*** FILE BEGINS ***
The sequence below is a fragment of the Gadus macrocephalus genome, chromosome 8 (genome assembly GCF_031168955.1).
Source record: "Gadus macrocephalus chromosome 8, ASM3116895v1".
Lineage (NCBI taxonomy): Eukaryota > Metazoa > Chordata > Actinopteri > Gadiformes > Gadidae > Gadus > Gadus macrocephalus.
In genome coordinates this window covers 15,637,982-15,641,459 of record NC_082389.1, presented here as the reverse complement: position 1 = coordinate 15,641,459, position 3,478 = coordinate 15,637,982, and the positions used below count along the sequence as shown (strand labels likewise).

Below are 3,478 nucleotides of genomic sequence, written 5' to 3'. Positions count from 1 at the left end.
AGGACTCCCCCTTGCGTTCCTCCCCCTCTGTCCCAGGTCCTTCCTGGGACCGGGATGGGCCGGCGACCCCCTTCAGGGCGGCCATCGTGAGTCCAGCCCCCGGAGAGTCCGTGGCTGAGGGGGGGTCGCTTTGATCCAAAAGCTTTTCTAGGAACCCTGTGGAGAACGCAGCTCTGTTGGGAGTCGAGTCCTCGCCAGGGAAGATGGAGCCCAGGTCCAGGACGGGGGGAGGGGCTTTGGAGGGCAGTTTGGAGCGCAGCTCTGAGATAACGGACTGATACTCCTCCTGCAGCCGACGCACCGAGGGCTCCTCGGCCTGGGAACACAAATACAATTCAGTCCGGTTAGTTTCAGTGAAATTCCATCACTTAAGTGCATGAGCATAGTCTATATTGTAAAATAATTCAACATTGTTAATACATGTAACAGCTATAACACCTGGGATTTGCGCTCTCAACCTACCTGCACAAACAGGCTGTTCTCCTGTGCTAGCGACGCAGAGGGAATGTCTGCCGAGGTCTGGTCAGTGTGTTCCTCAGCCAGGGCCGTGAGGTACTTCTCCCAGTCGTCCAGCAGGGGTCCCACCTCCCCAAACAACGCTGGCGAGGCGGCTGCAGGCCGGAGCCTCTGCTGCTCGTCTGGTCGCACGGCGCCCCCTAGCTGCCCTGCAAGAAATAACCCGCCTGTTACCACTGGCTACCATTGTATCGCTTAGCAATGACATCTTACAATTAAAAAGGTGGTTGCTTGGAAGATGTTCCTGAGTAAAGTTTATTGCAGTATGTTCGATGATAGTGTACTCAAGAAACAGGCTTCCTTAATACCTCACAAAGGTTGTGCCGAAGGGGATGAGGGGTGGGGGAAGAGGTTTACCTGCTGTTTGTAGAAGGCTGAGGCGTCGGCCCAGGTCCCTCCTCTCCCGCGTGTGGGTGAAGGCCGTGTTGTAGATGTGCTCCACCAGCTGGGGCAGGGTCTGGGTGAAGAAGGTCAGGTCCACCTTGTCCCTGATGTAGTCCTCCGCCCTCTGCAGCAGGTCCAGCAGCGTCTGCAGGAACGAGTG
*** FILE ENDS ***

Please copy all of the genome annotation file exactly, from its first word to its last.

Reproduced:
The sequence below is a fragment of the Gadus macrocephalus genome, chromosome 8 (genome assembly GCF_031168955.1).
Source record: "Gadus macrocephalus chromosome 8, ASM3116895v1".
Lineage (NCBI taxonomy): Eukaryota > Metazoa > Chordata > Actinopteri > Gadiformes > Gadidae > Gadus > Gadus macrocephalus.
In genome coordinates this window covers 15,637,982-15,641,459 of record NC_082389.1, presented here as the reverse complement: position 1 = coordinate 15,641,459, position 3,478 = coordinate 15,637,982, and the positions used below count along the sequence as shown (strand labels likewise).

Below are 3,478 nucleotides of genomic sequence, written 5' to 3'. Positions count from 1 at the left end.
AGGACTCCCCCTTGCGTTCCTCCCCCTCTGTCCCAGGTCCTTCCTGGGACCGGGATGGGCCGGCGACCCCCTTCAGGGCGGCCATCGTGAGTCCAGCCCCCGGAGAGTCCGTGGCTGAGGGGGGGTCGCTTTGATCCAAAAGCTTTTCTAGGAACCCTGTGGAGAACGCAGCTCTGTTGGGAGTCGAGTCCTCGCCAGGGAAGATGGAGCCCAGGTCCAGGACGGGGGGAGGGGCTTTGGAGGGCAGTTTGGAGCGCAGCTCTGAGATAACGGACTGATACTCCTCCTGCAGCCGACGCACCGAGGGCTCCTCGGCCTGGGAACACAAATACAATTCAGTCCGGTTAGTTTCAGTGAAATTCCATCACTTAAGTGCATGAGCATAGTCTATATTGTAAAATAATTCAACATTGTTAATACATGTAACAGCTATAACACCTGGGATTTGCGCTCTCAACCTACCTGCACAAACAGGCTGTTCTCCTGTGCTAGCGACGCAGAGGGAATGTCTGCCGAGGTCTGGTCAGTGTGTTCCTCAGCCAGGGCCGTGAGGTACTTCTCCCAGTCGTCCAGCAGGGGTCCCACCTCCCCAAACAACGCTGGCGAGGCGGCTGCAGGCCGGAGCCTCTGCTGCTCGTCTGGTCGCACGGCGCCCCCTAGCTGCCCTGCAAGAAATAACCCGCCTGTTACCACTGGCTACCATTGTATCGCTTAGCAATGACATCTTACAATTAAAAAGGTGGTTGCTTGGAAGATGTTCCTGAGTAAAGTTTATTGCAGTATGTTCGATGATAGTGTACTCAAGAAACAGGCTTCCTTAATACCTCACAAAGGTTGTGCCGAAGGGGATGAGGGGTGGGGGAAGAGGTTTACCTGCTGTTTGTAGAAGGCTGAGGCGTCGGCCCAGGTCCCTCCTCTCCCGCGTGTGGGTGAAGGCCGTGTTGTAGATGTGCTCCACCAGCTGGGGCAGGGTCTGGGTGAAGAAGGTCAGGTCCACCTTGTCCCTGATGTAGTCCTCCGCCCTCTGCAGCAGGTCCAGCAGCGTCTGCAGGAACGAGTG